One other niggle: an rc-system needs to distinguish between daemons (or "services") and actions. This should be part of the base terminology, reflected in the codebase, not a bolt-on.
Much as LDEPEND (like BSD LIB_DEPENDS) needs to be a base concept, not a bolt-on, in portage-space.
steveL wrote:
"Use htop" (which any admin already does) is a copout. Either we're managing this, or we are not.
You seem to think I was indicating a desire to go back to using solely pid-files, in the traditional manner for double-forked, unmonitored daemons; when I meant them as a fallback, as quoted: to let the admin know without equivocation or fuss, what we were managing before we crashed.
Quote:
I mean, if you are concerned about these cases, you do not get significantly better solutions: simply relying on PID files ignores the possible race conditions, and is therefore roughly as reliable as using htop.
And again; who said anything about "simply" ie solely using PID files? In fact I'd specifically excluded that.
We dress in layers, not in a wool blanket.
Quote:
My point is that
Quote:
The "dangers of signalling the wrong process" can easily be mitigated
is incorrect, and that mitigation techniques for this, other than process supervision, tend to be complicated and therefore less favourable.
*sigh* you're missing the point: this is about when your daemon manager (s6), ie "process supervisor", has crashed.
I was simply stating that it must leave some persistent state in a (likely tmpfs) filesystem, for recovery; and at that point, an "skill" command is both useful, and seemingly a no-brainer. The rest is about how you possibly go about that; I don't want to get into an argument about the specifics, as I think we're getting bogged-down, and it is not relevant to whether or not, the command facility is in fact useful.

"Process supervision" is not a mitigation technique for stopping crashes in your code.
Nor is it anything new: it's the standard state of affairs whenever you fork; so it is by no means specific to an rc-system.

AFAICT you still haven't said anything about what you would do when the supervisor crashes: where is the monitoring then? how do you recover? (which is essentially a wrapper for) what does the admin fall back on when everything truly is FUBAR? ("htop" is not enough.)

"It's very unlikely" is the wrong answer on more than one level. (imnsho ofc.)
Quote:
Does those you'd rather learn from include Plan 9?
Obviously it does; though I don't agree with every decision (whoever does?) and I find the notion of all the old-school beardies running Macs nowadays to be hilarious.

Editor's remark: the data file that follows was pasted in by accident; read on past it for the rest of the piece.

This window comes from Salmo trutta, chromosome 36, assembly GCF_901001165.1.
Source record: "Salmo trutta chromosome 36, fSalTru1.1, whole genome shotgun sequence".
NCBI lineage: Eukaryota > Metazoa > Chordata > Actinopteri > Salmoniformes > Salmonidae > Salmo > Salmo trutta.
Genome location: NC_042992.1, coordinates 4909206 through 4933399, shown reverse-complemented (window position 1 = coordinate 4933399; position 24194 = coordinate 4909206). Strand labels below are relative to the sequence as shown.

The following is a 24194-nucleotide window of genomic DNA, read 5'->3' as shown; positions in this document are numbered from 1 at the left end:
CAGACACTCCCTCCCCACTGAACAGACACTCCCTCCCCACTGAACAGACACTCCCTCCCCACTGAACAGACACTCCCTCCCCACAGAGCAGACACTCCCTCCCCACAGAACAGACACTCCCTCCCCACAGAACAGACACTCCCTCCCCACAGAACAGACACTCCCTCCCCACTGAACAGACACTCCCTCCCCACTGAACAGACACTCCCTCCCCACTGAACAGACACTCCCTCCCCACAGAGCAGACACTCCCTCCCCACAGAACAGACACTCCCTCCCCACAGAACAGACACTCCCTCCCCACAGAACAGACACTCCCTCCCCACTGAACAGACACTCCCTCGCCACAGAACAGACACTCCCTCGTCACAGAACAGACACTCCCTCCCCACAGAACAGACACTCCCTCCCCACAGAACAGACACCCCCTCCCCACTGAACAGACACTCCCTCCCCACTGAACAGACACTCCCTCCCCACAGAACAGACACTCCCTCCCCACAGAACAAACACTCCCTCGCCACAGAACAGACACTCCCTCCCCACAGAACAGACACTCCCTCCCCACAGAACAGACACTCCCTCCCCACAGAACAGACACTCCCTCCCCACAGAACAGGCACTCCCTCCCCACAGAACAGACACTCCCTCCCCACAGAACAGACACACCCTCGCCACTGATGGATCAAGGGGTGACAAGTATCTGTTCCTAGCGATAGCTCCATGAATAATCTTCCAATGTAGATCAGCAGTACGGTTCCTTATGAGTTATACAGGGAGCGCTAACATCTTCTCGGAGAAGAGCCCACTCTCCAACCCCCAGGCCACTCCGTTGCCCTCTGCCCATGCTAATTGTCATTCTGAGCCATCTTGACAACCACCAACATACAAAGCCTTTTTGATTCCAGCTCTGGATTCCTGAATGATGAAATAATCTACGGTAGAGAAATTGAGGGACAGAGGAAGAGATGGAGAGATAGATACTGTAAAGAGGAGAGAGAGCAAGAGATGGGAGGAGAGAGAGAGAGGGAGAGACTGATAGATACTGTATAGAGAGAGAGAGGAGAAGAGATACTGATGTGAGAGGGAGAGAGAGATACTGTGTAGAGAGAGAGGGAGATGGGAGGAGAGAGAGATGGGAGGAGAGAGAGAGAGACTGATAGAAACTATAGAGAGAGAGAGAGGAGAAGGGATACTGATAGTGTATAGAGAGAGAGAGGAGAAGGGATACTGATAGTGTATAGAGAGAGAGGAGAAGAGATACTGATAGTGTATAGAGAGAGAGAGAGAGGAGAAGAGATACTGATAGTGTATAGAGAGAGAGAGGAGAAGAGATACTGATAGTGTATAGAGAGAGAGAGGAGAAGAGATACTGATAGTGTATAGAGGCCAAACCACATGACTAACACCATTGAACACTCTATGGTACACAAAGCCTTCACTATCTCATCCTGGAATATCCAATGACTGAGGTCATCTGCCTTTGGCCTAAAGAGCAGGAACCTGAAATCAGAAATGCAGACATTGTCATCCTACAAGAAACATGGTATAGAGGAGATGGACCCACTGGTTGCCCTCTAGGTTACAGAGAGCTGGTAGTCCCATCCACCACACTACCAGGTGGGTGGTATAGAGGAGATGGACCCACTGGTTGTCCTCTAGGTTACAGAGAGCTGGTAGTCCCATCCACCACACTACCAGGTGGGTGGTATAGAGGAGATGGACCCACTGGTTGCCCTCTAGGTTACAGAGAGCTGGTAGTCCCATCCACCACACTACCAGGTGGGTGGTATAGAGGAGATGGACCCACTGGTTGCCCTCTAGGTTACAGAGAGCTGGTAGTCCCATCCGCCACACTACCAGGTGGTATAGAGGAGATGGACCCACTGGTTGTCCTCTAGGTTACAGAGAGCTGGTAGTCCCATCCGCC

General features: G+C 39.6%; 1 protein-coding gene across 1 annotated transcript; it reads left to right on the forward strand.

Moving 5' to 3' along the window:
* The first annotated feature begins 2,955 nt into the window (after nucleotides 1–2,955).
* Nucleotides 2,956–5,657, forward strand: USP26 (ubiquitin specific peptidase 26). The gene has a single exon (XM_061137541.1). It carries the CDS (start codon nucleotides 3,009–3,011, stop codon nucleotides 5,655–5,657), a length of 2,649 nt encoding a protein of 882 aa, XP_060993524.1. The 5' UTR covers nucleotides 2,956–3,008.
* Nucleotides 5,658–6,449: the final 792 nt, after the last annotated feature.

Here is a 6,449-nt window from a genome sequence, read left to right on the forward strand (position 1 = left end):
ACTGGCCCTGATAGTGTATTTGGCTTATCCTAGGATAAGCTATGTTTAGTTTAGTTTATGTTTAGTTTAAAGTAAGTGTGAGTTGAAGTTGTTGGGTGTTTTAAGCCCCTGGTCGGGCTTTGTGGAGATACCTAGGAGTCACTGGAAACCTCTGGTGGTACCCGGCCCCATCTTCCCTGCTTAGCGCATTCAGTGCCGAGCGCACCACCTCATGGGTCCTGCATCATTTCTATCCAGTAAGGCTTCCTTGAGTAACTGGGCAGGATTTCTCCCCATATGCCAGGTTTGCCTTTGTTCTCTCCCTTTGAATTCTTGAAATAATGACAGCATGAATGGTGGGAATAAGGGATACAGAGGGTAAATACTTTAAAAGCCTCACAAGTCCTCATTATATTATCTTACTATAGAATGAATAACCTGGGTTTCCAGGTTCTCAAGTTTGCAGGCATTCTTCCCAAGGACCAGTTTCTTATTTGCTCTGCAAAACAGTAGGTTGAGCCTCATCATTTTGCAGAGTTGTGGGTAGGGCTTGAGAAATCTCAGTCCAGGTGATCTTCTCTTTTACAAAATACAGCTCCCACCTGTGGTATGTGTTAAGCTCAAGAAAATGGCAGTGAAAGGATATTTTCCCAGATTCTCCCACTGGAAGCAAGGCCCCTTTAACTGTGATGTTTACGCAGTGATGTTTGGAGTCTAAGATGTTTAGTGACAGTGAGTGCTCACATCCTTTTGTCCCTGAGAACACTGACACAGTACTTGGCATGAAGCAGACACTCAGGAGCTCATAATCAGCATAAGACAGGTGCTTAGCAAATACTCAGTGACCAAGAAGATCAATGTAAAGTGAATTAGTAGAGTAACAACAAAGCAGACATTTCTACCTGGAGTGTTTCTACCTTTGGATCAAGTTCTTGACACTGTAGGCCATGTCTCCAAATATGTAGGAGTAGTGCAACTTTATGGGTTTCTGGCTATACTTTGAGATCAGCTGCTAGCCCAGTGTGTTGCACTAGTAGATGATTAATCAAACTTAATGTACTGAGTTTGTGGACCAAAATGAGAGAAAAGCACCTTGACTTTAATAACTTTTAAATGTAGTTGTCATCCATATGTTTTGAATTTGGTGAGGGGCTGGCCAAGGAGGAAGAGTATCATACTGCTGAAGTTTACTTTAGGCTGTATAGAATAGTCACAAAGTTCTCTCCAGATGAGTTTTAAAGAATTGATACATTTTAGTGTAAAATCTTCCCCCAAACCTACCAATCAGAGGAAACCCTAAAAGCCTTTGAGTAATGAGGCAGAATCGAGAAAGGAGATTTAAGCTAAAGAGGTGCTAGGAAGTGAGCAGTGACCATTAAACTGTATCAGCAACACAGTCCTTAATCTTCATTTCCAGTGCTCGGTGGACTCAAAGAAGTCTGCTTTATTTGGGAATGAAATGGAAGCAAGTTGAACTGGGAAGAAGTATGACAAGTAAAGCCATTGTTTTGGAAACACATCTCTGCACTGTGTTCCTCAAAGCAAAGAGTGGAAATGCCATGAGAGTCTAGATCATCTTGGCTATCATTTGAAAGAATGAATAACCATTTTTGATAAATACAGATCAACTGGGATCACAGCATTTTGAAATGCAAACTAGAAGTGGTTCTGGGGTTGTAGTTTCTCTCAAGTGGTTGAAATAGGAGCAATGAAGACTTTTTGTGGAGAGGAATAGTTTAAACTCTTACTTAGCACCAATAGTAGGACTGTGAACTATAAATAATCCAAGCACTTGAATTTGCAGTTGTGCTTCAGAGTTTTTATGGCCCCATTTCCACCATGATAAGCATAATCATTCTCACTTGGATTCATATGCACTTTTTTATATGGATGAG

Quote:
Which seemingly does not apply at least to s6/s6-rc and nosh, which appear at least as portable as openrc.
OFC not; I was talking about systemdbust, and the cargo-cult, which seems to have a real problem with reading books. (I blame the indoctrination^W education system.)
Quote:
And I doubt many people can write much better shell scripts than this.
Lul, this keeps happening. Run that by #bash (they teach sh as well, if specified upfront) and see what you get. The style is ${shit} I'm afraid, and the over use of eval where unneeded is painful, as is the apparent inability to use case directly. (I know full well that expansion of user variables is required in configure-space, believe me.) Oh and there's a bug in the loop trying to establish $tmpc/$tmpe, as well as a portability-SNAFU iirc (I could be wrong; it's happened before.. ;)

Don't get me started on 'test'; it reads like it's written by someone who has read all the GNU and RedHat guidelines for configure, which are cack afaic (many of them have to do with the misuse of m4); not by someone who groks shell.
It's pretty much what I'd expect from a C coder, iow: nowhere near as robust as their code.

Please don't take that as personal criticism of whoever wrote it: it's my honest reaction on reading it, and is purely about the sh.
http://lists.busybox.net/pipermail/busybox/2015-March/082606.html wrote:
Pardon my bluntness, ... You are certainly very experienced, but you are not the only one who knows how Unix works; ... we are not as clueless or malevolent as some people you may have had the displeasure of working with; and would you believe, some of us know how to design Unix software that does not need a power plant to run.
Point taken.
I am sorry if my rant came across as aimed at you; it never was.
Like I said: this is discussion with people who know what the words mean; intended by contrast to most people we meet IRL.

edit: Having read the above discussion, I feel I might be coming across as critical of specific projects, when that is not my intent, nor even in mind.
FTR I like the approach taken by s6; it is a natural progression from Bernstein's work, eg: the split of tcpserver into various aspects makes sense.


Last edited by steveL on Sun Jul 30, 2017 4:57 pm; edited 1 time in total
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Tony0945
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PostPosted: Sat Jul 29, 2017 10:10 pm    Post subject: Reply with quote

Thanks, josephg.
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CasperVector